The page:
The next interesting point is how the Federal Circuit looked at the method claim. The Federal Circuit had no problem with the method claim at issue:

14. A method for producing a first map of metacodes and their addresses of use in association with mapped content and stored in distinct map storage means, the method comprising:
providing the mapped content to mapped content storage means;
providing a menu of metacodes; and
compiling a map of the metacodes in the distinct storage means, by locating, detecting and addressing the metacodes; and
providing the document as the content of the document and the metacode map of the document.

Here we have a method of dealing with data. It is clearly useful as it was “an improvement over prior technology in several respects.” But now we’re getting to the part that is perplexing for me. How is this method tied to a particular machine or apparatus? At first glance it appears that it is not, as there is no mention of a machine or apparatus. The next question is how does this method transform a particular article into a different state or thing? The only way that I can see this inquiry satisfied is if the court interprets a data structure as a particular article.

Now I understand that the Federal Circuit only looks to those issues that are before it, but subject matter has been used before looking to invalidity arguments before. Maybe Judge Prost & Co. didn’t even think to consider the machine-or-transformation test because software has been patentable subject matter for so long.

 Posted by at 5:45 pm
Nov 302009

Did anyone else catch this contradiction by Mr. Jakes?

  • MR. JAKES: Well, it’s not that clear from the Federal Circuit’s transformation test whether that would apply or not, because although the Federal Circuit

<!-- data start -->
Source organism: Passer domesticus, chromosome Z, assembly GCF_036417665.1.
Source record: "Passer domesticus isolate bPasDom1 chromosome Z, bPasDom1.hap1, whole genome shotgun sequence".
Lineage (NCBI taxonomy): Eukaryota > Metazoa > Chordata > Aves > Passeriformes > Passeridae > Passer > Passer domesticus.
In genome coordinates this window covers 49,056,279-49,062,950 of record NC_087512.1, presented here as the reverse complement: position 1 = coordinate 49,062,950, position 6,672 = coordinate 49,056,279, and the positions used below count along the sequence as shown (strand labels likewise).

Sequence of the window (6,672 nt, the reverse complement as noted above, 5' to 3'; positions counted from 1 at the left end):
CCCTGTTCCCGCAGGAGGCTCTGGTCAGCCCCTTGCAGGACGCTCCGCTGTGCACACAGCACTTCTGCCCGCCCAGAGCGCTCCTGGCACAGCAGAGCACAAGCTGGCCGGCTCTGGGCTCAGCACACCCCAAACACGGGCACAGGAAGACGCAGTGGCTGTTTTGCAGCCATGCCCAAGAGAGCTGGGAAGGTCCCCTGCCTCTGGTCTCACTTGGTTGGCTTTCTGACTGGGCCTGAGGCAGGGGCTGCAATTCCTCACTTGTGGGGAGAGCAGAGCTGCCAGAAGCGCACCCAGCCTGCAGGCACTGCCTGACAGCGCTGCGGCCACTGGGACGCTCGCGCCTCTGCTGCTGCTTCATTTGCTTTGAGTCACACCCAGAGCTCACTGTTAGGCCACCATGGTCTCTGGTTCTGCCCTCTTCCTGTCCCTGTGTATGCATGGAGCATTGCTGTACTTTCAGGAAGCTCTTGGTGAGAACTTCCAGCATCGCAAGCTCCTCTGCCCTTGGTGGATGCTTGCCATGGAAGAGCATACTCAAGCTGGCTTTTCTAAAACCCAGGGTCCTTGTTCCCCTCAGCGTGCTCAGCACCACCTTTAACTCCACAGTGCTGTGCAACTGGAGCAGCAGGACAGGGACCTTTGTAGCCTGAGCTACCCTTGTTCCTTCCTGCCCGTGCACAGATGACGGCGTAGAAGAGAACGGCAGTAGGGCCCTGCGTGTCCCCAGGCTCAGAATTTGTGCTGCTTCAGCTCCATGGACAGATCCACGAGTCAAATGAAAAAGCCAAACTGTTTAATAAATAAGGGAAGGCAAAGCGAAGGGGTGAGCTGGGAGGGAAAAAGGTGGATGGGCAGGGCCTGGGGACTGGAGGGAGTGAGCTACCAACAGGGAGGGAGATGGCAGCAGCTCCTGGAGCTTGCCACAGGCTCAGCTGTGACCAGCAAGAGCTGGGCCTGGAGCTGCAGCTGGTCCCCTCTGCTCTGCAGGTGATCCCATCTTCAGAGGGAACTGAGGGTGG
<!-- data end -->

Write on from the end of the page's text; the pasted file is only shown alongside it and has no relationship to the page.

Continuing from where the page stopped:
• has said transformation of data might qualify, it said it has to represent something physical, something — a real object. And sound doesn’t necessarily have to be that. Sound can be generated artificially. So –
  • JUSTICE SCALIA: Sound — sound is not physical, and electric current is not physical?
  • MR. JAKES: I think electric current is physical.
  • JUSTICE SCALIA: Yes, I think so.
  • MR. JAKES: Yes.
  • JUSTICE SCALIA: Sound is, too.
  • MR. JAKES: It can be, but when it’s transmitted over a wire, it’s not. It’s something else. It’s an electrical current then.

So let me see if I’ve got this right, Mr. Jakes. There are instances where sound is not physical, but an electric current is always physical. An instance when sound is not physical is when it is transmitted over a wire, which turns it into something else. That something else, in your own words, is an electrical current. Didn’t you just say that an electric current is physical? So how would sound not be physical?

And also, I’ve got a question for Justice Scalia. I’m confused by this dialogue:

  • JUSTICE SCALIA: Sound is not transmitted over the wires. Sound has been transformed into current, and current is transmitted over the wire and then transformed back at the other end into sound.
  • MR. JAKES: Yes, and I would agree –
  • JUSTICE SCALIA: I think it clearly -clearly would have been covered by — by the test the government (referring to the machine-or-transformation test).

If current “clearly” passes the Bilski test, are you saying that a signal would also pass this test? If so, I am confused why you and your fellow justices failed to grant cert. and explain this for In re Nuijten where the Federal Circuit held that a “signal” was abstract, and not patentable subject matter. Perhaps a signal cannot be claimed as the “product” type of subject matter, but rather as a process. See Mr. Stewart’s explanation that manufactures, machines, and compositions of matter should be construed to encompass a very broad amount of subject matter and the machine-or-transformation test only applies to processes.

 Posted by at 6:47 pm